Kyle Vogt couldn’t do anything to help his dustpan-shaped battlebot Decimator as it took a saw blade to the belly. The CO2 tank powering its primary weapon ruptured, sending his droid skittering into the spikes lining the arena. Moments later, the bot’s nemesis, Tazbot, flipped it over and landed six blows with a pickaxe before judges called the fight.
Vogt, who was 13, didn’t know it, but that Battlebots match in Las Vegas would be instrumental in determining his career path and, possibly, the future of transportation. As his father slogged along the highway stretching across the prairie toward their home in Kansas City, Vogt thought, “This seems like something a robot could do.”
Today, Vogt is 30 and the CEO of Cruise Automation, the self-driving car outfit General Motors bought for about $600 million in March. The San Francisco startup is the lynchpin of GM’s bid to build a network of autonomous cars.
The Detroit giant got plenty of competition. Ford, Nissan, BMW, Volvo, Audi, Mercedes-Benz, and others are working on autonomy, too. They’ve all got the manufacturing capability and scale needed here, and most have set up research centers in Silicon Valley to build up their software skills.
Then there are the tech companies, who don’t have the factories but are sharper when it comes to code: China’s Baidu, Uber, Apple (maybe), and of course Google, whose 58 cars have driven nearly two million miles, and clock another 20,000 each week.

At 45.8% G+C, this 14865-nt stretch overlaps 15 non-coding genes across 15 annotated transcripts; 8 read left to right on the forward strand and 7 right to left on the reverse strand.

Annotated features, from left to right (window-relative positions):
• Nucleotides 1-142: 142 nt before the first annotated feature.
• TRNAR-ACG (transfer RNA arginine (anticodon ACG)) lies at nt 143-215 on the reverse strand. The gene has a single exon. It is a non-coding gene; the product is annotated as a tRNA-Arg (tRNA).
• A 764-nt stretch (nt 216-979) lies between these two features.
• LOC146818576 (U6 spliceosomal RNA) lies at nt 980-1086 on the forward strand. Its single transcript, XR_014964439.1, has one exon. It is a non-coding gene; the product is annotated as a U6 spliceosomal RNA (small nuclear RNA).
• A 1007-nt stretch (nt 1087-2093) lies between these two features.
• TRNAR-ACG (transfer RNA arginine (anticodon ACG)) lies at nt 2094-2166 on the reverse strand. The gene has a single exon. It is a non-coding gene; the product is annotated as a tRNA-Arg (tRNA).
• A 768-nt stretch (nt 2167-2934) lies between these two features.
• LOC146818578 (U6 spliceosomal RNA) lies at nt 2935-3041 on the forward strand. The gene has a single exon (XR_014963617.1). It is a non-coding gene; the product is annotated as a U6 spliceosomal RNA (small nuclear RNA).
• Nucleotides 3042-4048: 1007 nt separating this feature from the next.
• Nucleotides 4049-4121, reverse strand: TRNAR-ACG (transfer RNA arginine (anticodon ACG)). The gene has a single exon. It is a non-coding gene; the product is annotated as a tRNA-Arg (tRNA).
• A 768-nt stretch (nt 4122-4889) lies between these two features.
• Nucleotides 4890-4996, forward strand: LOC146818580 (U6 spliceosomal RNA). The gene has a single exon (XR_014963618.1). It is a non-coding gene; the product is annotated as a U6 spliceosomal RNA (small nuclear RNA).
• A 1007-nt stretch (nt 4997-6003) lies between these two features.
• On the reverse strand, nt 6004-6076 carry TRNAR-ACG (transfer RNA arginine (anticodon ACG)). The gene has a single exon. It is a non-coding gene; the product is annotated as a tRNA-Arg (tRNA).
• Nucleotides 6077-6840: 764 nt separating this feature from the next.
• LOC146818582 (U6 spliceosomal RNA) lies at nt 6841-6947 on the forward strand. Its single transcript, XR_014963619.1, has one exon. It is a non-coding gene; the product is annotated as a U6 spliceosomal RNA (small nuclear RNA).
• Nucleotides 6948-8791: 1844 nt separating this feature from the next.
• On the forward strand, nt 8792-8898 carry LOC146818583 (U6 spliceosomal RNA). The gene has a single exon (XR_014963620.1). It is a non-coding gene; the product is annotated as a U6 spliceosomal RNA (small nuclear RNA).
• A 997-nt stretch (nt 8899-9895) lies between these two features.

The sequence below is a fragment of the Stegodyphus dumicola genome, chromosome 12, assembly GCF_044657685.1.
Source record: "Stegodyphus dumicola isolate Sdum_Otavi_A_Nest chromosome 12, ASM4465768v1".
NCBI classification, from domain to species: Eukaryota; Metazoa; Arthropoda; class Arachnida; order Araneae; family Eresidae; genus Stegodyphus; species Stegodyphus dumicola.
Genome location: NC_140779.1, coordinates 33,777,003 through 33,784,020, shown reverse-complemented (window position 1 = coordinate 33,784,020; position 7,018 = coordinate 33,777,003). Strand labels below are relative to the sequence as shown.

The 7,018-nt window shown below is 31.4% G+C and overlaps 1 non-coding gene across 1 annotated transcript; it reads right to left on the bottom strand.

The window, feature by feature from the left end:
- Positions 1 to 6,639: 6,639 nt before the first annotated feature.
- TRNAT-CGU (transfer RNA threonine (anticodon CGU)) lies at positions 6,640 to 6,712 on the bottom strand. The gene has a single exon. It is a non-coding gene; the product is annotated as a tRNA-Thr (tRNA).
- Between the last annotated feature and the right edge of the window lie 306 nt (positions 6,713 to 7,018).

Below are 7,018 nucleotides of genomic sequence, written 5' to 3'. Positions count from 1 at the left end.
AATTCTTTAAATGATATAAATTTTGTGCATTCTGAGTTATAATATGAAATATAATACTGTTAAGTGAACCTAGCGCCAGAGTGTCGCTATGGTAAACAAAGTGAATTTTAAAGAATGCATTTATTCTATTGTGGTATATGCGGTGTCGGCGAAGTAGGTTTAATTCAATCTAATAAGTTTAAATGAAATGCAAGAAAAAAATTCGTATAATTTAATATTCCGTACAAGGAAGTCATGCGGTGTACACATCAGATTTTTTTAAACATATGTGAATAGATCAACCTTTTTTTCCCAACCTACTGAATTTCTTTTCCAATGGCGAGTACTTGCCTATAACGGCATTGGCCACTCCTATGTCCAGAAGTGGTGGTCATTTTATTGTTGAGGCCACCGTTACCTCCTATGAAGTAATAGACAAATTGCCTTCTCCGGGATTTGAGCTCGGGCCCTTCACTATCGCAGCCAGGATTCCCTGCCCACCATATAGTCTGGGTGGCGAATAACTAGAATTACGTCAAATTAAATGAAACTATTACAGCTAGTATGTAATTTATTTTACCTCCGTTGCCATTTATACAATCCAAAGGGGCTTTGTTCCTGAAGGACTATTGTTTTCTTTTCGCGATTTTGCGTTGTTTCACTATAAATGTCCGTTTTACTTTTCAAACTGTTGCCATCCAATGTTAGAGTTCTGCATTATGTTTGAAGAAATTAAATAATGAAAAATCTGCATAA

GM’s improving its lineup by signing Cruise as a free agent, rather than waiting for the farm system to bubble up talent. That makes sense, says John Maddox, an auto industry veteran who’s now CEO of the newly formed American Mobility Center, a soon to be built autonomous vehicle testing center in Michigan. The automakers working on autonomy know they don’t have all the technical know-how in-house, he says. “They realize that because it is so new, they can all benefit in one way or another from fresh eyes.” New blood brings new capabilities.
Vogt, who also co-founded Twitch, launched Cruise in 2013. He wanted to create a drop-in system for making luxury cars drive themselves on the highway, where wide roads and few variables like pedestrians make the task relatively simple. He did it, too. But less than a year after announcing a $10,000 retrofit kit for Audi’s A4 sedan, Cruise went silent. Vogt decided highway autonomy wasn’t enough.